So what tips/advice would you give to those starting out freelancing? What mistakes have you made?


Great post! I can really relate to ‘working from home’ being unproductive…

I work 4 days a week for a web app/software startup and freelance in the evenings, weekends and on Mondays. I go into their office to freelance on Mondays and find it really productive! I can do a weeks (evenings) worth of work in that one day!

Great tips with keeping on top of books too.. FreeAgent is a godsend!

Great advice. I would just like to add one thing – learn to say no.

I find it really very very temping to take on every piece of work that I can come across without real discernment, I’m afraid to not take a job a risk being without some cash. It’s making me stressed, causing me to do poorer than average work and affecting my health and well being. Learn say no.

Great to see your freelancing career flourish :)

The biggest thing for me recently has been learning to outsource or pay for stuff to make my life easier. Just like you mention Freeagent, as things have been getting busier for me I have passed on jobs that I find hard to find the motivation to do. This includes book keeping and maintaining the content of the websites I run.

Couple points I’d like to add onto your list.

As a freelancer it’s easy to see chasing the coin as your short term goal as paramount, however many of us like Cole have people who depend on us not only financially but personally. They require your attention more so than any client and should be allowed for. I’ve burnt out regularly because I’ve forgotten weekends exists.

Brings me to ‘weekends’, do them, they are important. If your are going to work at all make sure it’s with a pencil or paint.

Be honest with yourself, look into yourself or ask a good but brutally honest friend, what your weaknesses are, the fact is you’ll already suspect where your afraid to go. These are your personal areas of improvement. These will always exist but you’ll create coping systems.

All the best.

Well done Cole, keep up the good work. I like to think you and me are quite alike in how we see freelancing and the many things associated.

Agree with all your tips.

I wish I had done things differently when I was freelancing then maybe I wouldn’t feel as angry and bitter but looking back, going freelance made me a better person. I got to meet new people, new ways of working and got some much needed self confidence.

I only really say one thing these days to people going freelance. “It will be the best thing and the worst thing you ever do. Expect to be let down by some people and helped by some many others”

Sounds negative maybe but I think if you follow the advice as posted above in your thread, it will be all ok.

Here’s to two more years mate

‘Book-keeping is boring’. Really? I guess it’s all down to personality in the end, but I find it far from that! Having that time every week to step away from your actual work, to take stock, crunch numbers and see if the path you’ve chosen is really working… It can be an enlightening and challenging moment – far from boring! Surely I’m not the only one who loves a spreadsheet??

Hey Cole.

Good post. I’ve been doing the “own company” thing too for a similar length of time.

Just to add to your list – we decided early doors not to pay for FreeAgent or similar but instead to stump up for an accountant. The financial comparison doesn’t work (say £1k over a year for an accountant vs £15×12 for the software) – but the peace of mind is absolutely, 1000% worth it. Having someone experienced on the end of the phone who truly understands how this (ridiculously over-complex) shit works is just such an amazing bit of peace of mind. A thousand quid might sound like a lot, but spread over a year (and when put in the context of “oh, just 3 days income”), it pales into insignificance.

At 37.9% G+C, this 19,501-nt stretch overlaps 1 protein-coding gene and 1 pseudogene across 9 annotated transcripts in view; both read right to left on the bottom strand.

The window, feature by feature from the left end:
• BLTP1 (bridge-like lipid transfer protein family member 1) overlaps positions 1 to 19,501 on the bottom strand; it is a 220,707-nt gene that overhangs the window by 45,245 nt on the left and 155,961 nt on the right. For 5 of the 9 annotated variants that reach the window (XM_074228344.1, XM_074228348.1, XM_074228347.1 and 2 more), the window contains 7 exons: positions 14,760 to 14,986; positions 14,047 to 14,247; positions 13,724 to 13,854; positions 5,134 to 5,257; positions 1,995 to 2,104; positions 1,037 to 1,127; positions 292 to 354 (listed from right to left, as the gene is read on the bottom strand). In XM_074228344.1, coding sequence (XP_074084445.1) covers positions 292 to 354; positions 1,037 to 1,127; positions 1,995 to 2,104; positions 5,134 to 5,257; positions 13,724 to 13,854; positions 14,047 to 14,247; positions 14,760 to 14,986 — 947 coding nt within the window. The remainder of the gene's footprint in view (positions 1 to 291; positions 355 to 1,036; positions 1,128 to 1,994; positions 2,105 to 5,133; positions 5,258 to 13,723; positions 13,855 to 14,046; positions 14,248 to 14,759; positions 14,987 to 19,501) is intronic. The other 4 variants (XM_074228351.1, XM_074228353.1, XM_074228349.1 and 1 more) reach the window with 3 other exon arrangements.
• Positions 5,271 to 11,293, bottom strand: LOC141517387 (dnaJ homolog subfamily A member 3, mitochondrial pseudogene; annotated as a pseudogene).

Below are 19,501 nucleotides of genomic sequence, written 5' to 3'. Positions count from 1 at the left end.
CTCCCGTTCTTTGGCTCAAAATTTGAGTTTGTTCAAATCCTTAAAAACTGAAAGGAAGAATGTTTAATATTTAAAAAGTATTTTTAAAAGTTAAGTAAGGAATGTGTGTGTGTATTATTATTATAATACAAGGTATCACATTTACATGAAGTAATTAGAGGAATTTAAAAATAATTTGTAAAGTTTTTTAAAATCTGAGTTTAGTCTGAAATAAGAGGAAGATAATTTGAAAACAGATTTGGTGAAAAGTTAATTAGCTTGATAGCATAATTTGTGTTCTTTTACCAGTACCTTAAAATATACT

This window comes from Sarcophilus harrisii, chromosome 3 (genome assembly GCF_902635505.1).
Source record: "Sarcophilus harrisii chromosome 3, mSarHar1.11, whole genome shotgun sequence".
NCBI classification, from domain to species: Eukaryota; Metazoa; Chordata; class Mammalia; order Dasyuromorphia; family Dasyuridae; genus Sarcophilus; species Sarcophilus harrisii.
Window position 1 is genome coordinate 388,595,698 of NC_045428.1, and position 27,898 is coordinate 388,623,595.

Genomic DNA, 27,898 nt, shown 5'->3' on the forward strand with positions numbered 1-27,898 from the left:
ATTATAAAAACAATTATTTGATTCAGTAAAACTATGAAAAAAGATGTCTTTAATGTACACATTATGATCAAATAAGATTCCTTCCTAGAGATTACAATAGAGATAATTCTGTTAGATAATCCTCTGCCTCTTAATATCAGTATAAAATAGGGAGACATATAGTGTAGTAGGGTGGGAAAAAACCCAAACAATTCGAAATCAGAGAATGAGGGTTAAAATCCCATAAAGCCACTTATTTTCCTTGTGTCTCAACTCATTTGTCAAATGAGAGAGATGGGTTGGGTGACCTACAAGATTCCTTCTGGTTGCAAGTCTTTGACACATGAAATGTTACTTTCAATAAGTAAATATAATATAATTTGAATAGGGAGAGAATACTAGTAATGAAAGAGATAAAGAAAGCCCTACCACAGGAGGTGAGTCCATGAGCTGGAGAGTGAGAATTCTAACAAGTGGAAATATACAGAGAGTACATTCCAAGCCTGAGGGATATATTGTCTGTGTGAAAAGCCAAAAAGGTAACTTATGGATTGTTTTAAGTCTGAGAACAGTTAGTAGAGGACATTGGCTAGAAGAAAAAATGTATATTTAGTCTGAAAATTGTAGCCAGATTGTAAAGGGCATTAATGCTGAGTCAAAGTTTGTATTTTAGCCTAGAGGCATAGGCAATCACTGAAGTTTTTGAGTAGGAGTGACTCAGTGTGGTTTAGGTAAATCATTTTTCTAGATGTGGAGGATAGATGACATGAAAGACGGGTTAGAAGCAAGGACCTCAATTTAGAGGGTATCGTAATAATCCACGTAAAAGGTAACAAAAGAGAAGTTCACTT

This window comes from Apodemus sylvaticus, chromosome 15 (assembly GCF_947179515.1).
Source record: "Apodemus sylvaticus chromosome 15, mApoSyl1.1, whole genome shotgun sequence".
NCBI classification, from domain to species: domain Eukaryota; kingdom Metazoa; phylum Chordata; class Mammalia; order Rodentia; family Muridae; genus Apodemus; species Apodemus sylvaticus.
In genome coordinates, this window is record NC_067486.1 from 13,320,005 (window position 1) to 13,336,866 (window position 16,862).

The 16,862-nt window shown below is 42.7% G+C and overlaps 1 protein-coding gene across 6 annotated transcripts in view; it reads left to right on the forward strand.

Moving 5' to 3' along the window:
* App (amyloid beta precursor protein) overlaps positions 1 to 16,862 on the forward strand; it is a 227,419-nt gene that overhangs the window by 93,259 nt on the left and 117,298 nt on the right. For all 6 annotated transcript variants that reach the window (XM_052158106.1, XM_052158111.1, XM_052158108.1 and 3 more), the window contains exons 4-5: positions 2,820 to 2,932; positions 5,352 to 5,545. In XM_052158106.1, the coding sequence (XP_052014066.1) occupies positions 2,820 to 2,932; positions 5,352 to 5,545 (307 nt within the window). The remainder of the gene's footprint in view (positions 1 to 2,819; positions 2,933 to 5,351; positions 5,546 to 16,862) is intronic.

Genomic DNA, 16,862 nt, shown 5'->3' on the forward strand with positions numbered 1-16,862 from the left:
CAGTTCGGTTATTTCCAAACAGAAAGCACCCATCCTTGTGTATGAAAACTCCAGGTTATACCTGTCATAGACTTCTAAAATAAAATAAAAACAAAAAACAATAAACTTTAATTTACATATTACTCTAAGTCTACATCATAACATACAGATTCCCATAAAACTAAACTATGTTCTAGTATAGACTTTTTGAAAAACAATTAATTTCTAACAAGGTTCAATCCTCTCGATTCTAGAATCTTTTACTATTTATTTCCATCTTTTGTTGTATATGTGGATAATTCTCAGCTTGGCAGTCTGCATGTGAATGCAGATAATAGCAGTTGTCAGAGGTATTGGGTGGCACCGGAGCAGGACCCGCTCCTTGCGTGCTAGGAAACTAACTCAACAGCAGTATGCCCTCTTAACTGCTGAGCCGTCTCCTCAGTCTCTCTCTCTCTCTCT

We keep all our finances in Google Docs – there may come a day when stuff gets complicated enough that we need auto-invoicing and all of that but the day isn’t yet upon us..

The other thing we do which is a huge over-simplification but works for us is to put 20% of the value of every single incoming invoice into a separate business bank account. This more than pays for the corporate tax, is terribly simple and means that at the end of the year you don’t get a horrendous bill which you’re unprepared for. I have friends who have been badly stung by the tax thing, and this avoids it – plus because the maths is in your favour means you always end up with more than you need at the end of the year.

Networking: couldn’t agree more, although I loathe and detest the phrase “networking” as it sums up images of cheesy handshakes and suits, but certainly getting out there and doing stuff so that you know people and they know you is a very powerful thing. Almost every single bit of work we’ve done has been via a referral – we’ve done a few bids but the vast majority are referred.

Finally, I truly believe that there is a very powerful element of Karma to “doing business”. Doing a really good job really well, not stinging people for vast quantities of cash, introducing clients to other people you know if you can’t do the work yourself – all of this may be financially less valuable in the short term but builds a much, much stronger base – it is not only a savvy thing to do to grow a business but also has a huge benefit in that it helps you get up in the morning knowing that you’re doing “the right thing” – which for me is a huge motivator.



Mike Ellis on 26 February, 2013

Oh – forgot to add: the life/work balance thing. Since moving to Devon, we’re trying very hard to only work when the kids are at school, so that’s 9:30 to 3:30. It’s quite tough to do especially when there’s deadlines, but hugely satisfying. I’m pretty sure I get as much done in that time as I would normally get done in a “full” day – it’s intensive, “head-down” work, but then I finish and try not to go back to my screen for the rest of the day. The benefits are huge: we go look at the sea, hang out as a family, get time away from the screen, get some exercise… I’d hugely recommend this as a way of being.

At the end of the day, I’d rather we were a financially poorer family who hung out together than a ridiculously stressed one with parents my kids never saw…

Thanks for the interesting post Cole. I’ve been freelancing on and off (I actually went permie for 12 months last year, but now freelance again) since 2007, and I would add a couple of other points:-

1. In addition to knowing when to say no, know when to let go of bad clients. A few clients picked up in my early days of freelance were a leech on my time and stopped me doing projects I wanted to do, whilst constantly disputing fees and being late payers.

2. Dont just go to big conferences to network – I have found far better projects and contracts through participating in local Django and Javascript user group meetups and talks. It’s not just about making new contacts, but letting existing contacts know what you have on, and what you are interested in/ good at.